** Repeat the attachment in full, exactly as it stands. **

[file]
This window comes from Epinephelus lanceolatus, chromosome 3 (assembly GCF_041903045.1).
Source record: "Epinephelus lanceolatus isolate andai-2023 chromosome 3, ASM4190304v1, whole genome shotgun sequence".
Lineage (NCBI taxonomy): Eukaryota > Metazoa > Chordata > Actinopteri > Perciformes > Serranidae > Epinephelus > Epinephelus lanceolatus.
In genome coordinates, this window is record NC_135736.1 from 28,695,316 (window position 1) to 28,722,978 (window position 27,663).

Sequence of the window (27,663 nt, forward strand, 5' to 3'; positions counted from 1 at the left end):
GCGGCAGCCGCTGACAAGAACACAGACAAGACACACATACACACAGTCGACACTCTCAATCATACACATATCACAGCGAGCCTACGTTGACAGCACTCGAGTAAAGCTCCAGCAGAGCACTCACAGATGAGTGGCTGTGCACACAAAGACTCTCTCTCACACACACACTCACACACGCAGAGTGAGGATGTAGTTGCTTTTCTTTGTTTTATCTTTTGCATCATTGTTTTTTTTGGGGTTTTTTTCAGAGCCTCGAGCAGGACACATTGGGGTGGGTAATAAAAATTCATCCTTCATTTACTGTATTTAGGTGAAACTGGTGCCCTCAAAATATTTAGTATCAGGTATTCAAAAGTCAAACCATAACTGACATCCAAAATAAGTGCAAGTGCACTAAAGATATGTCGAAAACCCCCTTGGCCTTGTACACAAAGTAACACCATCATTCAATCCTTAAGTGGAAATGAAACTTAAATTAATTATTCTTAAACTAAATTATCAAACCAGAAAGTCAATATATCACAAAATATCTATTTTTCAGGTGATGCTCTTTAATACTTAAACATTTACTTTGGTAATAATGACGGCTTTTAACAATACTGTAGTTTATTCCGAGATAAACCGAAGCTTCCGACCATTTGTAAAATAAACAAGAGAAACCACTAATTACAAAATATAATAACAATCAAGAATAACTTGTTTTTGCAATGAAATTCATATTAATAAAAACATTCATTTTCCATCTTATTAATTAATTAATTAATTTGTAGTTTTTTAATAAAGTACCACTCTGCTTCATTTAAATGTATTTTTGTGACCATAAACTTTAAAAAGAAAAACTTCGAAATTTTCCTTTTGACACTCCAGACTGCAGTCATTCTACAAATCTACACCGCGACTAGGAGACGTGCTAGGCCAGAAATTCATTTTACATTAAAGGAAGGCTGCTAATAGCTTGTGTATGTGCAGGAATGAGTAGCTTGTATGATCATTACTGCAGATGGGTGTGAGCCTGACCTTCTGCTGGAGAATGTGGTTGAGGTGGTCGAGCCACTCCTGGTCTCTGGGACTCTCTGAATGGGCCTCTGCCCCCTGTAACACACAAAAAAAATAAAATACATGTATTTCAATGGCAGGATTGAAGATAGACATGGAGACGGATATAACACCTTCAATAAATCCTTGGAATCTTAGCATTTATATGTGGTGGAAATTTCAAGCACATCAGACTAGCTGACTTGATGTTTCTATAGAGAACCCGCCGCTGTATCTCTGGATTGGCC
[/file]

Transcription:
This window comes from Epinephelus lanceolatus, chromosome 3 (assembly GCF_041903045.1).
Source record: "Epinephelus lanceolatus isolate andai-2023 chromosome 3, ASM4190304v1, whole genome shotgun sequence".
Lineage (NCBI taxonomy): Eukaryota > Metazoa > Chordata > Actinopteri > Perciformes > Serranidae > Epinephelus > Epinephelus lanceolatus.
In genome coordinates, this window is record NC_135736.1 from 28,695,316 (window position 1) to 28,722,978 (window position 27,663).

Sequence of the window (27,663 nt, forward strand, 5' to 3'; positions counted from 1 at the left end):
GCGGCAGCCGCTGACAAGAACACAGACAAGACACACATACACACAGTCGACACTCTCAATCATACACATATCACAGCGAGCCTACGTTGACAGCACTCGAGTAAAGCTCCAGCAGAGCACTCACAGATGAGTGGCTGTGCACACAAAGACTCTCTCTCACACACACACTCACACACGCAGAGTGAGGATGTAGTTGCTTTTCTTTGTTTTATCTTTTGCATCATTGTTTTTTTTGGGGTTTTTTTCAGAGCCTCGAGCAGGACACATTGGGGTGGGTAATAAAAATTCATCCTTCATTTACTGTATTTAGGTGAAACTGGTGCCCTCAAAATATTTAGTATCAGGTATTCAAAAGTCAAACCATAACTGACATCCAAAATAAGTGCAAGTGCACTAAAGATATGTCGAAAACCCCCTTGGCCTTGTACACAAAGTAACACCATCATTCAATCCTTAAGTGGAAATGAAACTTAAATTAATTATTCTTAAACTAAATTATCAAACCAGAAAGTCAATATATCACAAAATATCTATTTTTCAGGTGATGCTCTTTAATACTTAAACATTTACTTTGGTAATAATGACGGCTTTTAACAATACTGTAGTTTATTCCGAGATAAACCGAAGCTTCCGACCATTTGTAAAATAAACAAGAGAAACCACTAATTACAAAATATAATAACAATCAAGAATAACTTGTTTTTGCAATGAAATTCATATTAATAAAAACATTCATTTTCCATCTTATTAATTAATTAATTAATTTGTAGTTTTTTAATAAAGTACCACTCTGCTTCATTTAAATGTATTTTTGTGACCATAAACTTTAAAAAGAAAAACTTCGAAATTTTCCTTTTGACACTCCAGACTGCAGTCATTCTACAAATCTACACCGCGACTAGGAGACGTGCTAGGCCAGAAATTCATTTTACATTAAAGGAAGGCTGCTAATAGCTTGTGTATGTGCAGGAATGAGTAGCTTGTATGATCATTACTGCAGATGGGTGTGAGCCTGACCTTCTGCTGGAGAATGTGGTTGAGGTGGTCGAGCCACTCCTGGTCTCTGGGACTCTCTGAATGGGCCTCTGCCCCCTGTAACACACAAAAAAAATAAAATACATGTATTTCAATGGCAGGATTGAAGATAGACATGGAGACGGATATAACACCTTCAATAAATCCTTGGAATCTTAGCATTTATATGTGGTGGAAATTTCAAGCACATCAGACTAGCTGACTTGATGTTTCTATAGAGAACCCGCCGCTGTATCTCTGGATTGGCC